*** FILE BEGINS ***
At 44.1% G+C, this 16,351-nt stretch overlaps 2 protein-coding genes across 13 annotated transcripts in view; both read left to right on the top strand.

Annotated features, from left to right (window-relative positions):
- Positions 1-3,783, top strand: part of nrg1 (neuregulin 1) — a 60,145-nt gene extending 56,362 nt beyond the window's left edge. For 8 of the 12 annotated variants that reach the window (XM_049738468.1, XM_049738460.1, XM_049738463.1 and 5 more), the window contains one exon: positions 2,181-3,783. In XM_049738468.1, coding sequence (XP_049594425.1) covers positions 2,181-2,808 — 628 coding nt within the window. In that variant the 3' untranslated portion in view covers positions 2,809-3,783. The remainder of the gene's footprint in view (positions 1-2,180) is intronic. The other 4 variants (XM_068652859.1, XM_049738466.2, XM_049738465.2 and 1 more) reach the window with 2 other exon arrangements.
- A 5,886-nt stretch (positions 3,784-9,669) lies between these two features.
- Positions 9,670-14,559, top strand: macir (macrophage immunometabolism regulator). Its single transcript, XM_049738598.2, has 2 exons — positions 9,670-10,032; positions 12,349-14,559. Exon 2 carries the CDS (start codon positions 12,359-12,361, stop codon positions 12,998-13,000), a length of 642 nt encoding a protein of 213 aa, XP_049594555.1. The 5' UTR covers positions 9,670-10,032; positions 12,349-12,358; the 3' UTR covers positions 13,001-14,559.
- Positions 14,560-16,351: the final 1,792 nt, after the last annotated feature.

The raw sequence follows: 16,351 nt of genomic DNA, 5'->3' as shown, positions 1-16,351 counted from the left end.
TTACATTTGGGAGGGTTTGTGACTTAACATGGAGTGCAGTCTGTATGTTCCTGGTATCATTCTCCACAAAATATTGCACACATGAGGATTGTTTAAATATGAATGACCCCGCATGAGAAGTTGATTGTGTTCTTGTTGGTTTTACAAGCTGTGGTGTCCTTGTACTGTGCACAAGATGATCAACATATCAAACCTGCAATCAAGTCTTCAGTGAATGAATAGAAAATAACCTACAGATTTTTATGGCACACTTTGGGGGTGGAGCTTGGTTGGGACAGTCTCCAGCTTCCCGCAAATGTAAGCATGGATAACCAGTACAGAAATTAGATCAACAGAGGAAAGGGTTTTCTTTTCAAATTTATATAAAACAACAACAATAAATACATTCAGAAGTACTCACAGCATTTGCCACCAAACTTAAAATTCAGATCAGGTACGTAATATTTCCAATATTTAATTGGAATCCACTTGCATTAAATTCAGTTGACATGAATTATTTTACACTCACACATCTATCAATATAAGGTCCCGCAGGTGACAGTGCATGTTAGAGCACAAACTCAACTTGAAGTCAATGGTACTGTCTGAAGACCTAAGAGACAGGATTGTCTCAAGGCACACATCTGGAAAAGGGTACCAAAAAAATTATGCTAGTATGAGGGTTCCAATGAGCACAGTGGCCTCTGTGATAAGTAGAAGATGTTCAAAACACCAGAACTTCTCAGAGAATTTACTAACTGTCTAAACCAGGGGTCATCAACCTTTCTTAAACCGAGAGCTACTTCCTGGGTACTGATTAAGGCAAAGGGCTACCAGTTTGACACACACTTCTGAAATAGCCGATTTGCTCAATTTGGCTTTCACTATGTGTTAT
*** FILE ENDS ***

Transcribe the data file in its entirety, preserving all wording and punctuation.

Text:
At 44.1% G+C, this 16,351-nt stretch overlaps 2 protein-coding genes across 13 annotated transcripts in view; both read left to right on the top strand.

Annotated features, from left to right (window-relative positions):
- Positions 1-3,783, top strand: part of nrg1 (neuregulin 1) — a 60,145-nt gene extending 56,362 nt beyond the window's left edge. For 8 of the 12 annotated variants that reach the window (XM_049738468.1, XM_049738460.1, XM_049738463.1 and 5 more), the window contains one exon: positions 2,181-3,783. In XM_049738468.1, coding sequence (XP_049594425.1) covers positions 2,181-2,808 — 628 coding nt within the window. In that variant the 3' untranslated portion in view covers positions 2,809-3,783. The remainder of the gene's footprint in view (positions 1-2,180) is intronic. The other 4 variants (XM_068652859.1, XM_049738466.2, XM_049738465.2 and 1 more) reach the window with 2 other exon arrangements.
- A 5,886-nt stretch (positions 3,784-9,669) lies between these two features.
- Positions 9,670-14,559, top strand: macir (macrophage immunometabolism regulator). Its single transcript, XM_049738598.2, has 2 exons — positions 9,670-10,032; positions 12,349-14,559. Exon 2 carries the CDS (start codon positions 12,359-12,361, stop codon positions 12,998-13,000), a length of 642 nt encoding a protein of 213 aa, XP_049594555.1. The 5' UTR covers positions 9,670-10,032; positions 12,349-12,358; the 3' UTR covers positions 13,001-14,559.
- Positions 14,560-16,351: the final 1,792 nt, after the last annotated feature.

The raw sequence follows: 16,351 nt of genomic DNA, 5'->3' as shown, positions 1-16,351 counted from the left end.
TTACATTTGGGAGGGTTTGTGACTTAACATGGAGTGCAGTCTGTATGTTCCTGGTATCATTCTCCACAAAATATTGCACACATGAGGATTGTTTAAATATGAATGACCCCGCATGAGAAGTTGATTGTGTTCTTGTTGGTTTTACAAGCTGTGGTGTCCTTGTACTGTGCACAAGATGATCAACATATCAAACCTGCAATCAAGTCTTCAGTGAATGAATAGAAAATAACCTACAGATTTTTATGGCACACTTTGGGGGTGGAGCTTGGTTGGGACAGTCTCCAGCTTCCCGCAAATGTAAGCATGGATAACCAGTACAGAAATTAGATCAACAGAGGAAAGGGTTTTCTTTTCAAATTTATATAAAACAACAACAATAAATACATTCAGAAGTACTCACAGCATTTGCCACCAAACTTAAAATTCAGATCAGGTACGTAATATTTCCAATATTTAATTGGAATCCACTTGCATTAAATTCAGTTGACATGAATTATTTTACACTCACACATCTATCAATATAAGGTCCCGCAGGTGACAGTGCATGTTAGAGCACAAACTCAACTTGAAGTCAATGGTACTGTCTGAAGACCTAAGAGACAGGATTGTCTCAAGGCACACATCTGGAAAAGGGTACCAAAAAAATTATGCTAGTATGAGGGTTCCAATGAGCACAGTGGCCTCTGTGATAAGTAGAAGATGTTCAAAACACCAGAACTTCTCAGAGAATTTACTAACTGTCTAAACCAGGGGTCATCAACCTTTCTTAAACCGAGAGCTACTTCCTGGGTACTGATTAAGGCAAAGGGCTACCAGTTTGACACACACTTCTGAAATAGCCGATTTGCTCAATTTGGCTTTCACTATGTGTTAT